Overall US seafood exports down slightly from last year
Updated numbers from the National Marine Fisheries Service (NMFS) indicated that the United States is exporting slightly less seafood this year than in 2015, while imports have seen a small bump.
A dismal Alaska pink salmon season may have contributed to the decline in overall exports. NMFS figures said pink salmon exports plummeted from 102,010 metric tons (MT) from January to October 2015 to 34,065 MT in the first 10 months of 2016. The poor season prompted Alaskan lawmakers to seek federal disaster relief funding for fisherman who depend on pink salmon runs.
In the same 10-month period, sockeye exports held almost steady from 2015 to 2016, hovering around 39,000 MT, while Atlantic salmon exports nearly doubled to 10,342 MT. Exports of chinook salmon caught in the U.S. also shot up from just 572 MT to 3,775 MT this year. However, the U.S. saw salmon roe exports nearly halved from 13,097 MT in 2015 to 7,330 MT this year.
The top flatfish export, yellowfin sole, retained robust numbers with nearly 59,000 metric tons shipped internationally, up about 4,000 MT from last year. The country’s largest yellowfin sole fishery is in Alaska’s Bering Sea.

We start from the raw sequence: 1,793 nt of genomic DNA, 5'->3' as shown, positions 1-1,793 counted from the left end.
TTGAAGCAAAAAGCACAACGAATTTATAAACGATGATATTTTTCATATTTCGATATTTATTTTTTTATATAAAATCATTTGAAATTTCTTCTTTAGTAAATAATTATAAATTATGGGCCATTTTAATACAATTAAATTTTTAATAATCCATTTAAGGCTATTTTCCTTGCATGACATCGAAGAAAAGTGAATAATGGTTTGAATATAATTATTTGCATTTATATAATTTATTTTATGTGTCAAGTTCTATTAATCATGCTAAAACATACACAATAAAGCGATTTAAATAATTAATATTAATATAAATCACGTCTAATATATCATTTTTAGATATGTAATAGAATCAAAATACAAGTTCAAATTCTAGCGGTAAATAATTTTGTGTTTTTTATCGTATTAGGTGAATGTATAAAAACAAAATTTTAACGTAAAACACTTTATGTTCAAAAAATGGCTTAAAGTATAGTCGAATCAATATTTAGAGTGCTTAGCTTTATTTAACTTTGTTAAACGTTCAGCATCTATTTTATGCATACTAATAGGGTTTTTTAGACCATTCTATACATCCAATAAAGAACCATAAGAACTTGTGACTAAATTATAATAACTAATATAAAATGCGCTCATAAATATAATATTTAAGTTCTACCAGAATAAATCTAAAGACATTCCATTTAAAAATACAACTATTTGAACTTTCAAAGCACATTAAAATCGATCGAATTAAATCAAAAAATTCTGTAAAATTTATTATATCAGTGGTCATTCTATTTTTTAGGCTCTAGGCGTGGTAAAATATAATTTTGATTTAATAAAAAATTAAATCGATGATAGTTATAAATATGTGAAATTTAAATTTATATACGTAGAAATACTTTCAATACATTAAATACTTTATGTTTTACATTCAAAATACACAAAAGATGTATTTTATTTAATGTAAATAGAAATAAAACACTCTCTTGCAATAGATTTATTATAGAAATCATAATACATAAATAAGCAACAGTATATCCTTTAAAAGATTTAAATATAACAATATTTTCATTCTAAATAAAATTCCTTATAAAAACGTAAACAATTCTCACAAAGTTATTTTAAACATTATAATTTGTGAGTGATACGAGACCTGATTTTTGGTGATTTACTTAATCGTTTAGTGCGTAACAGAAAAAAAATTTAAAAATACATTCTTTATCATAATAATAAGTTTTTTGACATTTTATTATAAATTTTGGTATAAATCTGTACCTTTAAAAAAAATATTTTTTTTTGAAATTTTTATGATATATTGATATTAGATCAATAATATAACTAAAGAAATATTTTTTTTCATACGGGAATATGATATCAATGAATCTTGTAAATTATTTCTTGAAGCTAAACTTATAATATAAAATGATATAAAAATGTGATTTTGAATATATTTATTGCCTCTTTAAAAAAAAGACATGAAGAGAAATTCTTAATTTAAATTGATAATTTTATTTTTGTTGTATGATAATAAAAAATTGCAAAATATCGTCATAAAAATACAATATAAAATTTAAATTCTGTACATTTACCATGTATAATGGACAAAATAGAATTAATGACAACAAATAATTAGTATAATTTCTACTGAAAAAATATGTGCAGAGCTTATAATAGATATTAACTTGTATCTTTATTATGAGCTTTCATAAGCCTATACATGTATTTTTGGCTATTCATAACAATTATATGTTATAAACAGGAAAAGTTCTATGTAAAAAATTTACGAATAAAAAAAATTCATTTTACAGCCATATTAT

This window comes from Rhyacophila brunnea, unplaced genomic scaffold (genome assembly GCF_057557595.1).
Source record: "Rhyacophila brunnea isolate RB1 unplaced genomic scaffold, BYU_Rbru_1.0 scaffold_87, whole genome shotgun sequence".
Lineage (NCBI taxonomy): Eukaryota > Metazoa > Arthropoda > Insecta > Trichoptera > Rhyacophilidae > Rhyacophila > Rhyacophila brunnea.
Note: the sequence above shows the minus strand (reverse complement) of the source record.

With some species shuffling, tuna exports enjoyed an overall bump in 2016. While skipjack and yellowfin exports saw a year-on-year decrease, albacore exports were up nearly 40 percent to 14,242 MT in 2016 with total tuna exports at 16,654 MT.
Meanwhile, U.S. consumers kept demand high for shrimp imports, led by warm-water peeled and warm-water shell on imports at 199,266 MT and 184,556 MT, respectively. Imported breaded shrimp was down about 600 MT from 2015, holding at 35,495 MT as of October of this year.
Overall, U.S. seafood exports dropped from 1.45 million MT from January to October 2015 to 1.39 million MT during the same period of 2016. Overall imports in the same 10-month period rose slightly from 2.1 million MT in 2015 to 2.16 million MT in the first 10 months of this year.